Leovy’s hero is John Skaggs, the detective who cracked Tennelle’s murder. A veteran of the ghetto, Skaggs was recruited to lead the case because of his high success rate — most years he would solve more than 90 per cent of his workload. He refers scathingly to the “forty percenter” detectives, who give up at the first hint of the trail going cold.

A life-long Republican of Scots-Irish extraction, Skaggs’ profile might at first seem not to match his zeal. Yet beneath his regular-guy exterior simmers the belief that nothing “ghettoside” will change unless the culprits are brought to book, and quickly. “It is not the harshness of punishment but its swiftness and certainty that deters crime,” explains Leovy.

In the ghetto police stations, they joke about NHI homicides — “no human involved”, meaning black on black. To Skaggs, America’s lack of interest is a national disgrace, and he has turned down promotion to higher ranks in cushier neighbourhoods because he believes the ghetto is where he is needed.

Unlike most of his colleagues, who merely work in LA, Skaggs also lives within its county lines. How else could he understand the city in which he toils? Solving crimes is about getting people to talk. In the ghetto that is notoriously hard, particularly for a white cop. “Cops and prosecutors felt like door-to-door salesmen, trying to peddle a legal system no one wanted anything to do with,” writes Leovy. But Skaggs is a persuasive salesman.

The pace in Leovy’s book is set by the chase. With enormous patience, Skaggs unearths a key witness, keeps her off the streets, and brings the case to a successful trial. Yet even though it is a priority, Skaggs has to beg for resources to protect his witness and stake out his suspects. The investigation coincides with the 2008 recession, which leads to an overtime ban (union rules forbid even detectives from doing unpaid work). The trial itself is bathetic, since we already know its outcome and the killers’ motive is depressingly banal.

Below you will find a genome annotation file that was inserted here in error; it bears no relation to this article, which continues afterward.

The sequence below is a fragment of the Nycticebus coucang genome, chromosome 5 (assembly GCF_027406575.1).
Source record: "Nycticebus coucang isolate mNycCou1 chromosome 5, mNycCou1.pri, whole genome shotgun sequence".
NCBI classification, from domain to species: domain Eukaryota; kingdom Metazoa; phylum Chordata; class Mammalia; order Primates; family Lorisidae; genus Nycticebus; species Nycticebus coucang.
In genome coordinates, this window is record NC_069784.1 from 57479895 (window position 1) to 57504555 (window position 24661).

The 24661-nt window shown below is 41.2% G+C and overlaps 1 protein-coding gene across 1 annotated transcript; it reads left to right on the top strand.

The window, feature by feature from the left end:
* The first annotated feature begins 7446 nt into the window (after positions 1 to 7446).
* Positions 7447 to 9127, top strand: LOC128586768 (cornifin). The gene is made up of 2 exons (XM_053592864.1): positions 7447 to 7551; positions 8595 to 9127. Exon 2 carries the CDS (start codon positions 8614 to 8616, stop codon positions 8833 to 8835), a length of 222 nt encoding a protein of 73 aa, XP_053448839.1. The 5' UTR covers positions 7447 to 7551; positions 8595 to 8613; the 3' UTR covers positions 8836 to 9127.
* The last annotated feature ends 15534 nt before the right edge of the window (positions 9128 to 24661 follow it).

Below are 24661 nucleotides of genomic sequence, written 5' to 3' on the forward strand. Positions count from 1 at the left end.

At one or two points, Leovy unspools more detail than we want and the pace of the book suffers — a trait common to embedded reporters. Yet for the most part her knowledge makes for lapidary prose that crackles with insight. It is also deeply humane. You can spot a victim’s relative with their tell-tale “homicide eyes”. Skaggs picks up on people who are lying with the “altered perspective of the craftsman”. At the trial, the sadness on Tennelle’s mother’s face is “so deep it seemed ancient”.

Leovy’s book opens with a quote from Camus, which keeps its relevance throughout. “When you see the suffering and pain that it brings, you’d have to be blind, mad, or a coward to resign yourself to the plague.”

Ghettoside: A True Story of Murder in America, Jill Leovy, Spiegel & Grau, RRP$28, 384 pages

Published in the UK in March by Bodley Head

Edward Luce is the FT’s chief US commentator

Jill Leovy will be speaking to Sarah Churchwell at the FT Weekend Oxford Literary Festival on Saturday March 20 (oxfordliteraryfestival.com)

Photograph: Kim Kulish/Corbis

Copyright The Financial Times Limited 2023. All rights reserved.